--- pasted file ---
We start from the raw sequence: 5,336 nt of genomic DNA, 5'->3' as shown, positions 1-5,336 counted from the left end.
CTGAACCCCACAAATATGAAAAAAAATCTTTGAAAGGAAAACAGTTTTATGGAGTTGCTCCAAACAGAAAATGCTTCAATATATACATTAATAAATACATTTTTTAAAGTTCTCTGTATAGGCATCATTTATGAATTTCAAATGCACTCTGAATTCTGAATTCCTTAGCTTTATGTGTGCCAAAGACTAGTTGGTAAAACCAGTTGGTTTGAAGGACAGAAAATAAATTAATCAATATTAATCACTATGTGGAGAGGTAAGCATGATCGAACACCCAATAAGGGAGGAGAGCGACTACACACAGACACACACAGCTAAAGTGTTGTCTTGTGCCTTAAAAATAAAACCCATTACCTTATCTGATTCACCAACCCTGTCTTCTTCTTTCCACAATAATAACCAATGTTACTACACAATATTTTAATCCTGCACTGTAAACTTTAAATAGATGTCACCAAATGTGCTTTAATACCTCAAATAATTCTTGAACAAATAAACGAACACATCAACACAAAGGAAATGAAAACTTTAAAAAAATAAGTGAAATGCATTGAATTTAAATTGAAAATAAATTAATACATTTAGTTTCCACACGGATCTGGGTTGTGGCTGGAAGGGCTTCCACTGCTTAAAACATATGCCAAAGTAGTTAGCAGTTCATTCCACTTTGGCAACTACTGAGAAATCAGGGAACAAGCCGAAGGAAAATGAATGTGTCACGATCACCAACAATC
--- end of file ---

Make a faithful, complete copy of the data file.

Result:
We start from the raw sequence: 5,336 nt of genomic DNA, 5'->3' as shown, positions 1-5,336 counted from the left end.
CTGAACCCCACAAATATGAAAAAAAATCTTTGAAAGGAAAACAGTTTTATGGAGTTGCTCCAAACAGAAAATGCTTCAATATATACATTAATAAATACATTTTTTAAAGTTCTCTGTATAGGCATCATTTATGAATTTCAAATGCACTCTGAATTCTGAATTCCTTAGCTTTATGTGTGCCAAAGACTAGTTGGTAAAACCAGTTGGTTTGAAGGACAGAAAATAAATTAATCAATATTAATCACTATGTGGAGAGGTAAGCATGATCGAACACCCAATAAGGGAGGAGAGCGACTACACACAGACACACACAGCTAAAGTGTTGTCTTGTGCCTTAAAAATAAAACCCATTACCTTATCTGATTCACCAACCCTGTCTTCTTCTTTCCACAATAATAACCAATGTTACTACACAATATTTTAATCCTGCACTGTAAACTTTAAATAGATGTCACCAAATGTGCTTTAATACCTCAAATAATTCTTGAACAAATAAACGAACACATCAACACAAAGGAAATGAAAACTTTAAAAAAATAAGTGAAATGCATTGAATTTAAATTGAAAATAAATTAATACATTTAGTTTCCACACGGATCTGGGTTGTGGCTGGAAGGGCTTCCACTGCTTAAAACATATGCCAAAGTAGTTAGCAGTTCATTCCACTTTGGCAACTACTGAGAAATCAGGGAACAAGCCGAAGGAAAATGAATGTGTCACGATCACCAACAATC